QUERY LETTERS

The Purpose of a Query Letter

  1. To introduce the author and the manuscript
  2. To encourage an invitation to send the manuscript or sample chapters
  3. If for an article, a query letter saves you time from writing an article that won’t be accepted.

Words to the Wise About Query Letters

  1. Prove to an editor or agent that you are qualified to write the article or the book by preparing a well-written query letter.
  2. Check out the writer’s guidelines for the publication you are querying. Many publishers have specific formats for query letters.
  3. Do not rely on Writer’s Market for the editor’s name. Editors change jobs frequently. Find out the correct agent or editor through current writers’ publications or by calling the publishing house or agency. Be sure to know the correct spelling of names and addresses.
  4. Make sure the query letter has a professional look.
  5. Present a persuasive query that will interest the reader into requesting the full manuscript, or at least a partial.
  6. Be professional. Do not talk about how excited you would be to finally get published (even if it is true).
  7. Do not sing praises of your book or compare it to some bestselling book.
  8. Do not apologize if you have not yet been published.

Important Details Concerning Query Letters

  1. Carefully check for spelling or grammar errors.
  2. Keep it short, to the point, and focused solely on this particular project. Preferably the query letter should only be one page.
  3. Address the query to a specific agent or editor. Never address it to “Whom It May Concern.”
  4. If the query letter (and possibly a proposal) is being sent in response to having met the agent or editor at a conference with their request to contact them, state that fact. If this is being sent in an email, put “Requested Material” in the subject line. If the letter is being sent by regular mail, begin with something that establishes where and when you met the agent or editor.

Parts of a Query Letter

General

  1. Use plain business stationery, not perfumed or colored paper.
  2. Use standard business alignment and spacing: single spaced; 12 point font in Times New Roman, Arial, or Courier New; aligned on the left margin; no paragraph indentations; one space between paragraphs.
  3. Your letterhead should include your legal name, mailing address, phone number, and email address.
  4. Send a self-addressed, stamped envelope (SASE) with a regular mail submission.

The Inside Address

  1. First line: Should include the name and title of the person being queried
  2. Second line: Name of publishing house or the agency
  3. Third line: Address
  4. Fourth line: City, State, ZIP
  5. Follow the inside address with a double space

Salutation

  1. Use a formal address for the editor or agent (Mr. , Mrs., Ms.)
  2. Follow the name with a colon and a double space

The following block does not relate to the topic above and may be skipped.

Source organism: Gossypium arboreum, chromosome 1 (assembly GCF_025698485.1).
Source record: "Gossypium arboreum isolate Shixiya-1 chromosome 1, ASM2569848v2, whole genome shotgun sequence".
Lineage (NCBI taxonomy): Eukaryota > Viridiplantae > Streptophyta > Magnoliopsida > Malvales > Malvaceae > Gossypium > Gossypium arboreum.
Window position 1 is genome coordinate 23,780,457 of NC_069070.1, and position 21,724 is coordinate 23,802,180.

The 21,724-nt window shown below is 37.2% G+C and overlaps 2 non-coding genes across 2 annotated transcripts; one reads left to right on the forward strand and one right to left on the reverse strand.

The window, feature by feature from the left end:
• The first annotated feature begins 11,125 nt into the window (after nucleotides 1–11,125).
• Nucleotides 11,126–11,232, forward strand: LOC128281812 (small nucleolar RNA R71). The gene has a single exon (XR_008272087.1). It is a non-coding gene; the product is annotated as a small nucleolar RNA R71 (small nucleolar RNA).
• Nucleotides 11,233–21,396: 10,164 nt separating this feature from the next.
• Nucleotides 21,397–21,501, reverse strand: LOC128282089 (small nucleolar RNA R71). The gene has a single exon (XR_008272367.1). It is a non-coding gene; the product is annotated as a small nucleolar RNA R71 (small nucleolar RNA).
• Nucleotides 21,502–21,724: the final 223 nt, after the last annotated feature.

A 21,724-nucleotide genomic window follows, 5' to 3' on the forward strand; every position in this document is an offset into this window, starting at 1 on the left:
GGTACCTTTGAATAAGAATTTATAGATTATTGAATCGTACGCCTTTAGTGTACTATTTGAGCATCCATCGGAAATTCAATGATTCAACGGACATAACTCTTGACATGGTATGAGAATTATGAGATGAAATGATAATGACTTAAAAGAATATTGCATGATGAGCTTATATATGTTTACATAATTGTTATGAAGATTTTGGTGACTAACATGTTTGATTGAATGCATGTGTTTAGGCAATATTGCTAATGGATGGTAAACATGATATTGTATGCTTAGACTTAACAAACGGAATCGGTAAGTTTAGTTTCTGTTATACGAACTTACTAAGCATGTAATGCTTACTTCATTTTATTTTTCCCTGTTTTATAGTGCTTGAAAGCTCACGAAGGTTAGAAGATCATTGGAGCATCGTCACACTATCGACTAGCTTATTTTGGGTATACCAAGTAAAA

The Lead Paragraph

  1. This should be a concise, one to two sentence statement about the project that grabs the editor’s or agent’s attention, a hook.
  2. If you have met the agent or editor at a conference and they requested a query letter (and anything else they requested), mention that fact right away.
  3. Give the title of the manuscript or article being presented for consideration.
  4. For a novel, mention the genre or category and what possible line is being targeted.
  5. For an article, briefly summarize what the article will cover.
  6. Give the word count of the manuscript or article.
  7. The hook can set up the era and location for the piece. For example: Set in…., or During the …, or Taking place in…
  8. The hook can set up the main characters. For example: The story of Annabel, a frustrated dog sitter… or A cozy mystery starring…
  9. Never start with a casual personal introduction. For example: Hi, my name is Sam….
  10. Possible hooks for articles include: defining a problem or situation and proposing an article to help solve it; giving two-three lines of facts, followed by an explanation of how that applies to a target audience; posing a question for a problem/solution or informative type of hook; giving a quick personal experience or anecdote to establish your experience in writing on the subject; giving an attention-grabber to make the reader immediately be interested.

The Mini-Synopsis

  1. This is where you condense your entire book or project down to a paragraph or two.
  2. Use approximately 50 words to give the general storyline, including who the main character(s) are, character(s)’ goals, conflicts faced, hint of sexual tension (for romances), hint of mystery element (if any), a hint of the black moment, and a hint of how things work out by the end of the story.

The Author’s Credentials

  1. Keep this short and related to your writing.
  2. Briefly list your credentials as a previously published author: titles of published work, where and when; writing awards or contest wins.
  3. If not published, mention writers groups you belong to and mention any qualifications or personal experiences you have with the basic subject matter.

The Closing

  1. First, thank the agent or editor for their time and consideration.
  2. Second, remind the agent or editor that the full manuscript is available upon on request and state that you look forward to hearing from them soon.
  3. Follow with a double space to the Complimentary Closing (Sincerely, Respectfully, of Thank you for your consideration).
  4. Follow with a double space to your signature line (type out your name) and then sign above it.
  5. Follow with a double space to Enclosures: (list exactly what is enclosed).

The Smarts

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This website is the work of Starla Criser, an author who has published more than 50 stories, both traditionally and through self-publishing routes.